New owners, new leaders, new product plans: in a year that has come with upheaval as standard, Aston Martin can perhaps uniquely consider the coronavirus as just another hurdle to overcome.
But for all the sense that the change (most notably its closer tie-up with Mercedes-Benz) might do Aston good in the long run, it’s hard not to ponder whether the need to survive has impacted on its ability to thrive.
Cast your mind back three years and you might recall chief designer Marek Reichman’s hugely swaggering assertion that Rolls-Royce and Bentley were the equivalent of “Ancient Greece” as he uncovered the first of two Lagonda concepts, electric-powered and built around sustainable materials.
A well-to-do rumpus ensued, as Rolls-Royce boss Torsten Müller-Ötvös fired back that Reichman had “zero clue what’s going on in the upper, upper segment”, pointing out that Aston sold cars to buyers several strata below its wealthy clientele.
Now the Lagonda concepts are on ice. It seems a perfectly logical decision; Aston faces enough challenges without having to invest huge amounts of resource in developing an all-new range of cars in a hurry.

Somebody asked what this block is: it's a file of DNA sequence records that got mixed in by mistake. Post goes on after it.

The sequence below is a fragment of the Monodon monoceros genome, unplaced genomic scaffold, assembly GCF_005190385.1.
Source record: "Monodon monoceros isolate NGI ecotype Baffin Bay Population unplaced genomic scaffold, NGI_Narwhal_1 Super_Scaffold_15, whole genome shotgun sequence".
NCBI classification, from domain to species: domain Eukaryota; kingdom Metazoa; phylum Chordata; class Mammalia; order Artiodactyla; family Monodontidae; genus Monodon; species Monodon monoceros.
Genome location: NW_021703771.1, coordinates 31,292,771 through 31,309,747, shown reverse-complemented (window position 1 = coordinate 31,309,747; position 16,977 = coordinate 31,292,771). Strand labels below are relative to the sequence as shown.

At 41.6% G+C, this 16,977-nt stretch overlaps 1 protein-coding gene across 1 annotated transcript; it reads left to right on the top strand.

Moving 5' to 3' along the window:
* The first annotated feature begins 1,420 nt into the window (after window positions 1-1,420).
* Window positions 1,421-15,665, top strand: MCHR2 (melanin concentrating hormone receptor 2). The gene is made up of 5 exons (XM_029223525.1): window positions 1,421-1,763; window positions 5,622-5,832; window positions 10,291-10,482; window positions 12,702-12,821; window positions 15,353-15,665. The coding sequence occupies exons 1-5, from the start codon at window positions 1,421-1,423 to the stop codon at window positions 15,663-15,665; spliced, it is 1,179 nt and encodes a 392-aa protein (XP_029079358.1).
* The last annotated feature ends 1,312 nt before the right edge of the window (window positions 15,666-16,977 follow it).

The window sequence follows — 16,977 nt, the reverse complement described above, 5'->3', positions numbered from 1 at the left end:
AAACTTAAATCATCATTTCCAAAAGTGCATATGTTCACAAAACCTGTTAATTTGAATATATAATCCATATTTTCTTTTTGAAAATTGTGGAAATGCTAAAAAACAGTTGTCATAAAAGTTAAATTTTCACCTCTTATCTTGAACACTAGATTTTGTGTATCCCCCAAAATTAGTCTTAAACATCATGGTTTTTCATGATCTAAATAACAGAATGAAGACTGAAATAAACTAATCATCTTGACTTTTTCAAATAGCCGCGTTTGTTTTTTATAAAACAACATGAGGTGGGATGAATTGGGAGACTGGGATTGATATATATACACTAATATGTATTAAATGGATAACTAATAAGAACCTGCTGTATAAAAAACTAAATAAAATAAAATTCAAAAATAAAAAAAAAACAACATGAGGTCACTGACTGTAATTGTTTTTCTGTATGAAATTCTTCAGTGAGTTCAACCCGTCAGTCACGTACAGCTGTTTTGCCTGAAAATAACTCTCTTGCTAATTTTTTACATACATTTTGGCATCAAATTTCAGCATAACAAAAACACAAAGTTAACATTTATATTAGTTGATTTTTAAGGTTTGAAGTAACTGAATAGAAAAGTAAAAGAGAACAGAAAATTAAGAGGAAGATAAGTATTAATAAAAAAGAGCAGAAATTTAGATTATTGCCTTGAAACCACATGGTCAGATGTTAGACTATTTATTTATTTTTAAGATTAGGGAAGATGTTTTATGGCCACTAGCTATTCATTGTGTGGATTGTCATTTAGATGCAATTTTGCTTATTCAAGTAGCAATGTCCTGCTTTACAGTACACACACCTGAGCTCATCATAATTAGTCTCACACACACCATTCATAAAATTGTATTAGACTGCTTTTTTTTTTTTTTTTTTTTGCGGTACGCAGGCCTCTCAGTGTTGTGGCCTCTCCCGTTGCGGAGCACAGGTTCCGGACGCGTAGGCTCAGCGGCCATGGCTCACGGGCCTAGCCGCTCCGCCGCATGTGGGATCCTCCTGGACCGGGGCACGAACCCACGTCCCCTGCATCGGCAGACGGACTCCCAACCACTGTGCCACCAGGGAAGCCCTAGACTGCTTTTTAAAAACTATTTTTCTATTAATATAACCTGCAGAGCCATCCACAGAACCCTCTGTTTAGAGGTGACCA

Yet – theoretical though it may be, given executive chairman Lawrence Stroll’s lifelong belief in the value of promoting brands in Formula 1 and current emotional investment in his son Lance’s career in the sport – you have to ponder whether it might have been worth the gamble of pouring the money heading the way of the soon to be rebranded Racing Point F1 team into accelerating these electric ambitions instead.
Some will argue that the hundreds of millions an F1 team costs wouldn’t get you far down the road to launching a new electric car platform, but that equation has surely changed with Mercedes’ co-ownership. Marketing via F1 has never been clear-cut, whereas the returns on EV leadership are there, if not on the bottom line then certainly on the share price. Market valuations aren’t everything, but the stratospheric rises in the worth of BYD, Nio and Tesla in 2020 must surely have given Aston’s investors pause for thought (or tears).
Already you can sense the opportunity to lead is slipping away. Rival or not, Rolls-Royce is making noise about electrification and sustainable materials, while Bentley is so far ahead on these fronts that it threatens to leave everyone behind.
The tipping point won’t come until the first wave of cars are released, of course, and Aston may yet still be there. But right now, it appears to be focused on a different race altogether.
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